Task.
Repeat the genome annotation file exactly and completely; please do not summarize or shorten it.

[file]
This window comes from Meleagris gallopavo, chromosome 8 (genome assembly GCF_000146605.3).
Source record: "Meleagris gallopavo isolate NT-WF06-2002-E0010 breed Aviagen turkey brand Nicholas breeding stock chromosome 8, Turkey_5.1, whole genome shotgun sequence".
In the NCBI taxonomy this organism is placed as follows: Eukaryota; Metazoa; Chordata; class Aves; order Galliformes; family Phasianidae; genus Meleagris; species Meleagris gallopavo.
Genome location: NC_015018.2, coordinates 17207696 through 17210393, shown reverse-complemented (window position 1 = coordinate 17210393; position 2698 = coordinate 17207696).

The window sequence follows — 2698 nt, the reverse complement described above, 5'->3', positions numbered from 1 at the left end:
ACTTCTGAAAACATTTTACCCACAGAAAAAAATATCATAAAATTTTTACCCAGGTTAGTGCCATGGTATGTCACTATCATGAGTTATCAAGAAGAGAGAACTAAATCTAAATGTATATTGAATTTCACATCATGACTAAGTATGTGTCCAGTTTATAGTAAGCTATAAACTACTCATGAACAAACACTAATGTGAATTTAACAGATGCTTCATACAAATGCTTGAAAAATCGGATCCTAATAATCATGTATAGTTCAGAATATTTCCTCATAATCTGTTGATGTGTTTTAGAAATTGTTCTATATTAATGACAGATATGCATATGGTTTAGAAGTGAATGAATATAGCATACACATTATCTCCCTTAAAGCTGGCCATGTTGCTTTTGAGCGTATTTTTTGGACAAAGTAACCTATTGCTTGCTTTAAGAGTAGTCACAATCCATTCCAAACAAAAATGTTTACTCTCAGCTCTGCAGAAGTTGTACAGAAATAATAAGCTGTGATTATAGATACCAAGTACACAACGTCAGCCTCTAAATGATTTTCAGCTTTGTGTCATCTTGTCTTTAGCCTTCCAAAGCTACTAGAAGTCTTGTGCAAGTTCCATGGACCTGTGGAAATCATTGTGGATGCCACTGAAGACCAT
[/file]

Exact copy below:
This window comes from Meleagris gallopavo, chromosome 8 (genome assembly GCF_000146605.3).
Source record: "Meleagris gallopavo isolate NT-WF06-2002-E0010 breed Aviagen turkey brand Nicholas breeding stock chromosome 8, Turkey_5.1, whole genome shotgun sequence".
In the NCBI taxonomy this organism is placed as follows: Eukaryota; Metazoa; Chordata; class Aves; order Galliformes; family Phasianidae; genus Meleagris; species Meleagris gallopavo.
Genome location: NC_015018.2, coordinates 17207696 through 17210393, shown reverse-complemented (window position 1 = coordinate 17210393; position 2698 = coordinate 17207696).

The window sequence follows — 2698 nt, the reverse complement described above, 5'->3', positions numbered from 1 at the left end:
ACTTCTGAAAACATTTTACCCACAGAAAAAAATATCATAAAATTTTTACCCAGGTTAGTGCCATGGTATGTCACTATCATGAGTTATCAAGAAGAGAGAACTAAATCTAAATGTATATTGAATTTCACATCATGACTAAGTATGTGTCCAGTTTATAGTAAGCTATAAACTACTCATGAACAAACACTAATGTGAATTTAACAGATGCTTCATACAAATGCTTGAAAAATCGGATCCTAATAATCATGTATAGTTCAGAATATTTCCTCATAATCTGTTGATGTGTTTTAGAAATTGTTCTATATTAATGACAGATATGCATATGGTTTAGAAGTGAATGAATATAGCATACACATTATCTCCCTTAAAGCTGGCCATGTTGCTTTTGAGCGTATTTTTTGGACAAAGTAACCTATTGCTTGCTTTAAGAGTAGTCACAATCCATTCCAAACAAAAATGTTTACTCTCAGCTCTGCAGAAGTTGTACAGAAATAATAAGCTGTGATTATAGATACCAAGTACACAACGTCAGCCTCTAAATGATTTTCAGCTTTGTGTCATCTTGTCTTTAGCCTTCCAAAGCTACTAGAAGTCTTGTGCAAGTTCCATGGACCTGTGGAAATCATTGTGGATGCCACTGAAGACCAT